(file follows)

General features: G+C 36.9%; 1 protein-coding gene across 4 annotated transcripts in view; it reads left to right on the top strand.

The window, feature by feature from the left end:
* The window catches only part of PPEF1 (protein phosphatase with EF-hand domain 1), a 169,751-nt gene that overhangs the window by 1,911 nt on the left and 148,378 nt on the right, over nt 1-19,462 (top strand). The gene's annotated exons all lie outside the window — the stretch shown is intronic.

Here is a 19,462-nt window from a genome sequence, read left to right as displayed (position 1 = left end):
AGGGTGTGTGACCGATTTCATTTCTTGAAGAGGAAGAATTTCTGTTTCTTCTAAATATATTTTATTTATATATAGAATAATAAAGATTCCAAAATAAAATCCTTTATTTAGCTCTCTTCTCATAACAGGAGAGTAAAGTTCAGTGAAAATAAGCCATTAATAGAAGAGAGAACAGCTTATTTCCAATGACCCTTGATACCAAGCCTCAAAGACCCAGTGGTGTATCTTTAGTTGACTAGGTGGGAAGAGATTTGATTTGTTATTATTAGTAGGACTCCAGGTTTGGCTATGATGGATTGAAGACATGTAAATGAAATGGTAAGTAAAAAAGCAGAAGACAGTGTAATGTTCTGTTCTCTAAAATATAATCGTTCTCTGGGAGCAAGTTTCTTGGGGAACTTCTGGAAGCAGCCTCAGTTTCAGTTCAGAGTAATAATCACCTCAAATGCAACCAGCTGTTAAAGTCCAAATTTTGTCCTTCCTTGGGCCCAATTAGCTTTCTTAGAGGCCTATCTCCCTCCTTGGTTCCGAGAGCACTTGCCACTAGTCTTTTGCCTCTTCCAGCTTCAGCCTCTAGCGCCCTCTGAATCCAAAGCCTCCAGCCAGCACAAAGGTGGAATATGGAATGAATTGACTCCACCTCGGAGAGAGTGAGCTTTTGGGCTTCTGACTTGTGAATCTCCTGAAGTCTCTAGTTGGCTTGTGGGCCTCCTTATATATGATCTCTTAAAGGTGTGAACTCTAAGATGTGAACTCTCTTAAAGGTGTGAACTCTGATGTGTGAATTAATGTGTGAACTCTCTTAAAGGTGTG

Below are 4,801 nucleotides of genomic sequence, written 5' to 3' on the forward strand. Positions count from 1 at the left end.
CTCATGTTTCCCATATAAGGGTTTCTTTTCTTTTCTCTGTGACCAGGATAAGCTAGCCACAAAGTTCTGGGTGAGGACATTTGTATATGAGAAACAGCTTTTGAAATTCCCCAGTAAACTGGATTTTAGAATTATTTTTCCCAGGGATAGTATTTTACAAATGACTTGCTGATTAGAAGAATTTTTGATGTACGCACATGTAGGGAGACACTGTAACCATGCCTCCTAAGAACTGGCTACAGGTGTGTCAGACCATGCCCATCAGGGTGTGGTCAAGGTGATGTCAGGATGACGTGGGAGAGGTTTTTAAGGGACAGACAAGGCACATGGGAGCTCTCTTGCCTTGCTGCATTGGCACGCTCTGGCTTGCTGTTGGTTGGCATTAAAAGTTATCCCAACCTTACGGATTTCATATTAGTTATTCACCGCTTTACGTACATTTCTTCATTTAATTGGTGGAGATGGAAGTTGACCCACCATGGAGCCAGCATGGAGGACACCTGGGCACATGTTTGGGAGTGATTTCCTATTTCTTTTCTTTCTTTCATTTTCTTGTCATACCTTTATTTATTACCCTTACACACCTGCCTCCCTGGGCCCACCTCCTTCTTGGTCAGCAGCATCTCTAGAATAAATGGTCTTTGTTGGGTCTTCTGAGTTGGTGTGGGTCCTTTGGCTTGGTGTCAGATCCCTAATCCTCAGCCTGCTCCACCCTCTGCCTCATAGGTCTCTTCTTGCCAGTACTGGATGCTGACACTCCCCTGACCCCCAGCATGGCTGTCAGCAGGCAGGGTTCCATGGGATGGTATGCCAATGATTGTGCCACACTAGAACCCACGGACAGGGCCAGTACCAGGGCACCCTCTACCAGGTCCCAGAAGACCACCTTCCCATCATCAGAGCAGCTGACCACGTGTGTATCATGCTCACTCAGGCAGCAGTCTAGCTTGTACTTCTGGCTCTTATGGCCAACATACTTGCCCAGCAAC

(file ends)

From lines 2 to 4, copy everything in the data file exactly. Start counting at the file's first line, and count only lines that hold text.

The window, feature by feature from the left end:
* The window catches only part of PPEF1 (protein phosphatase with EF-hand domain 1), a 169,751-nt gene that overhangs the window by 1,911 nt on the left and 148,378 nt on the right, over nt 1-19,462 (top strand). The gene's annotated exons all lie outside the window — the stretch shown is intronic.

Here is a 19,462-nt window from a genome sequence, read left to right as displayed (position 1 = left end):